Getting yourself a good dowel jig will eradicate all forms of loose holes or oversized bushings. Precision is key in dowelling, and only a good dowel jig will make sure of that.

How to Use a Dowel Jig – One Step at a Time

Now that you know what to look out for when purchasing a dowel jig, you rest assured that you’ll experience little or no technical issues while putting it to use. Using a dowel jig could be quite tricky, but with enough practice, you’ll become a master in no time.

Without further ado, let’s learn how to use the dowel jig without having to break a sweat. Here we go!

Step 1: Loosen side bolts of your dowel jig

Loosen the side bolts of your dowel jig to make it easy to align with the piece of wood you’re working on.

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Step 2: Mark your wood

Gather the pieces of wood you wish to use and mark them with a pencil or a marker. These marks serve as reference points for added accuracy.

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Step 3: Make sure your wood and dowel jig is aligned

Your dowel jig also has a mark on it, and all you need to do is make sure both your dowel jig and wood are in alignment.

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Step 4: Drill as many holes as you want

Make sure you tighten all the bolts to keep your wood in place and make drilling easier. Drill as many holes as you want, according to the capacity of your doweling jig.

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Step 5: Take your other piece of wood and repeat

Repeat the same process on the other piece of wood.

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Step 6: Drill the second piece of wood

When drilling the second piece of wood, you’ll have to take the other part of the doweling jig to horizontally drill your second piece. You might be needing help from a manual clamp to keep your wood in place, as it might tend to move a lot during this process.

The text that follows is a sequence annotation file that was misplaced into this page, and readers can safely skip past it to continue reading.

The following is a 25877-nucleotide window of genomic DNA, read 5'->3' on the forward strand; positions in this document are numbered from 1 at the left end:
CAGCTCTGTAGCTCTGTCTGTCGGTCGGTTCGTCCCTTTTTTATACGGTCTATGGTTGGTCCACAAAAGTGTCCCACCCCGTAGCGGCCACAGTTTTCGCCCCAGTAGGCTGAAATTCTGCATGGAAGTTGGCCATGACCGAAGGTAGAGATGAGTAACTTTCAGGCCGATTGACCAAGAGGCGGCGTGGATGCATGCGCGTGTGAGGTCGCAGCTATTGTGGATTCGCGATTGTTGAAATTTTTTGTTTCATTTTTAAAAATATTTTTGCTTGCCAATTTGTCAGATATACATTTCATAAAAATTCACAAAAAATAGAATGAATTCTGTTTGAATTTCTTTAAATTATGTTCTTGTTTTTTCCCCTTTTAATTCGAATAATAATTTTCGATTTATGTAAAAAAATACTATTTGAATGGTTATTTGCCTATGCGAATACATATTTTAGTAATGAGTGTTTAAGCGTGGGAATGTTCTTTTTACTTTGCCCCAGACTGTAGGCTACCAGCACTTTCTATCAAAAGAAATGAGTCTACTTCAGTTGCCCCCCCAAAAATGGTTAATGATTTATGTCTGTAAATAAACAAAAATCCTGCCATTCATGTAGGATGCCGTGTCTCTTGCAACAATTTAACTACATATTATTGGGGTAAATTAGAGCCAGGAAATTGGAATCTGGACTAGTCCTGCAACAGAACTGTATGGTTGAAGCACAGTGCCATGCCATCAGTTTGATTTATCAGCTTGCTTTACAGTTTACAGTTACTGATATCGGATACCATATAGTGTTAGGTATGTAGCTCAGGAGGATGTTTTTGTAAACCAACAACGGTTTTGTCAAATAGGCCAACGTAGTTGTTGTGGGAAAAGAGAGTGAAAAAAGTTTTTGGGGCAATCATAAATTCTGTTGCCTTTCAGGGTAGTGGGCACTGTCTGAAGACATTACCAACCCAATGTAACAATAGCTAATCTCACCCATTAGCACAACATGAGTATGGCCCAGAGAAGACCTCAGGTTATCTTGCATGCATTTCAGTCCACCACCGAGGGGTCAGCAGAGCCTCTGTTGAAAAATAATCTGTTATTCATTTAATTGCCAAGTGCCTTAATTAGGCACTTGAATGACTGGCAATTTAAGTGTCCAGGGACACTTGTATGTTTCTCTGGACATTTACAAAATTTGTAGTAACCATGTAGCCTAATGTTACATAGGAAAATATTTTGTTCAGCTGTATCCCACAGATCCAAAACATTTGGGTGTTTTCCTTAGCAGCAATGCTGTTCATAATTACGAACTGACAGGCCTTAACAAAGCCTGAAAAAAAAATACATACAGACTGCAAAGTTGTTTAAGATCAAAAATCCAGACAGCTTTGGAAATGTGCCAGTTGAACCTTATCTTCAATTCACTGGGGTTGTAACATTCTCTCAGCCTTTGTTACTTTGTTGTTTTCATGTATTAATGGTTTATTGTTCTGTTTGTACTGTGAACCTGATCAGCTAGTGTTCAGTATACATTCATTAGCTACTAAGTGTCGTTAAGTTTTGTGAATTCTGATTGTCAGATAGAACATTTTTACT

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Step 7: Insert your dowels

You can proceed by inserting your dowels into the holes of either of the drilled piece of wood. Apply glue to your dowels too.

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Step 8: Assemble

Assemble your project by fitting your second piece of wood to the first and see how strong the connection is.

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Now that you’re done with the major work, you can test its strength by trying to pull them apart.

Conclusion

See! Using a dowel jig isn’t as difficult as you thought it’d be. All you need is a fully functional dowel jig and a little bit of patience to avoid mistakes. You might not get the whole process on your first try, but try not to beat yourself up, you’ll get it soon enough – enough practice leads to perfection.

Friendly Advice: Using fluted dowels creates a stronger bond when connecting two pieces of wood. The flutes allow you to use glue as fillers. You get stronger and tighter joints using fluted dowels, unlike other types of dowels out there.

I hope this article has been of great help.

Joost Nusselder, the founder of Tools Doctor is a content marketer, dad and loves trying out new equipment, and together with his team he's been creating in-depth blog articles since 2016 to help loyal readers with tools & crafting tips.